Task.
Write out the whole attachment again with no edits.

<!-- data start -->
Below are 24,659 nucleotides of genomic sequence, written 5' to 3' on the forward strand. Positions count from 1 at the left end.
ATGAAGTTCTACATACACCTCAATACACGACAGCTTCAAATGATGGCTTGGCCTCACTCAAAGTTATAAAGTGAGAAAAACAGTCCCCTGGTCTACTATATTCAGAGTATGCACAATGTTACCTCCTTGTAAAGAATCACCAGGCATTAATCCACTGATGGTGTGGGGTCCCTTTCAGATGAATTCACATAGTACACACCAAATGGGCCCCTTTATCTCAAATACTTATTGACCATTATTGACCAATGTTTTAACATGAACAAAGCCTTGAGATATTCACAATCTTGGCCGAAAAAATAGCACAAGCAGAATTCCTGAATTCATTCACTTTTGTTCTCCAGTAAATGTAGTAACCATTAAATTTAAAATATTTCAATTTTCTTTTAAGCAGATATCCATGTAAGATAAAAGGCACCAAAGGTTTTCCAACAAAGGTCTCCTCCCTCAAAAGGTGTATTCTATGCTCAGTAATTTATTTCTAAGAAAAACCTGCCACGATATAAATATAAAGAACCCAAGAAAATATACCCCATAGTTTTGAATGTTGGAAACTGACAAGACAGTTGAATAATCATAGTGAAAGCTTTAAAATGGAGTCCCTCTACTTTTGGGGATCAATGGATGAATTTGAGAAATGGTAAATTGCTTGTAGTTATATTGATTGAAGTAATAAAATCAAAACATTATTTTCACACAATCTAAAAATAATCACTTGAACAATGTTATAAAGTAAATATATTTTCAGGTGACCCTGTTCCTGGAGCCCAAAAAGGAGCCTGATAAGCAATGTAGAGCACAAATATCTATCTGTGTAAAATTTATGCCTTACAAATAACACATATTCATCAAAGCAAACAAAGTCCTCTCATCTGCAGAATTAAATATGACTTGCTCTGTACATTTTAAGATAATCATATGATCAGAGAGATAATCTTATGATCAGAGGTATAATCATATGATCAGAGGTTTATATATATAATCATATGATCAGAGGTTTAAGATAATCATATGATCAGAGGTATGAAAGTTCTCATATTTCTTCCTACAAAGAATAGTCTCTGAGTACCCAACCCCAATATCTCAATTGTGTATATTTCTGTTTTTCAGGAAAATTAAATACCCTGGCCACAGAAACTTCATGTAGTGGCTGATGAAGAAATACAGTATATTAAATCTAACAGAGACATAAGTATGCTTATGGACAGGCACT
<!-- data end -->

Below are 24,659 nucleotides of genomic sequence, written 5' to 3' on the forward strand. Positions count from 1 at the left end.
ATGAAGTTCTACATACACCTCAATACACGACAGCTTCAAATGATGGCTTGGCCTCACTCAAAGTTATAAAGTGAGAAAAACAGTCCCCTGGTCTACTATATTCAGAGTATGCACAATGTTACCTCCTTGTAAAGAATCACCAGGCATTAATCCACTGATGGTGTGGGGTCCCTTTCAGATGAATTCACATAGTACACACCAAATGGGCCCCTTTATCTCAAATACTTATTGACCATTATTGACCAATGTTTTAACATGAACAAAGCCTTGAGATATTCACAATCTTGGCCGAAAAAATAGCACAAGCAGAATTCCTGAATTCATTCACTTTTGTTCTCCAGTAAATGTAGTAACCATTAAATTTAAAATATTTCAATTTTCTTTTAAGCAGATATCCATGTAAGATAAAAGGCACCAAAGGTTTTCCAACAAAGGTCTCCTCCCTCAAAAGGTGTATTCTATGCTCAGTAATTTATTTCTAAGAAAAACCTGCCACGATATAAATATAAAGAACCCAAGAAAATATACCCCATAGTTTTGAATGTTGGAAACTGACAAGACAGTTGAATAATCATAGTGAAAGCTTTAAAATGGAGTCCCTCTACTTTTGGGGATCAATGGATGAATTTGAGAAATGGTAAATTGCTTGTAGTTATATTGATTGAAGTAATAAAATCAAAACATTATTTTCACACAATCTAAAAATAATCACTTGAACAATGTTATAAAGTAAATATATTTTCAGGTGACCCTGTTCCTGGAGCCCAAAAAGGAGCCTGATAAGCAATGTAGAGCACAAATATCTATCTGTGTAAAATTTATGCCTTACAAATAACACATATTCATCAAAGCAAACAAAGTCCTCTCATCTGCAGAATTAAATATGACTTGCTCTGTACATTTTAAGATAATCATATGATCAGAGAGATAATCTTATGATCAGAGGTATAATCATATGATCAGAGGTTTATATATATAATCATATGATCAGAGGTTTAAGATAATCATATGATCAGAGGTATGAAAGTTCTCATATTTCTTCCTACAAAGAATAGTCTCTGAGTACCCAACCCCAATATCTCAATTGTGTATATTTCTGTTTTTCAGGAAAATTAAATACCCTGGCCACAGAAACTTCATGTAGTGGCTGATGAAGAAATACAGTATATTAAATCTAACAGAGACATAAGTATGCTTATGGACAGGCACT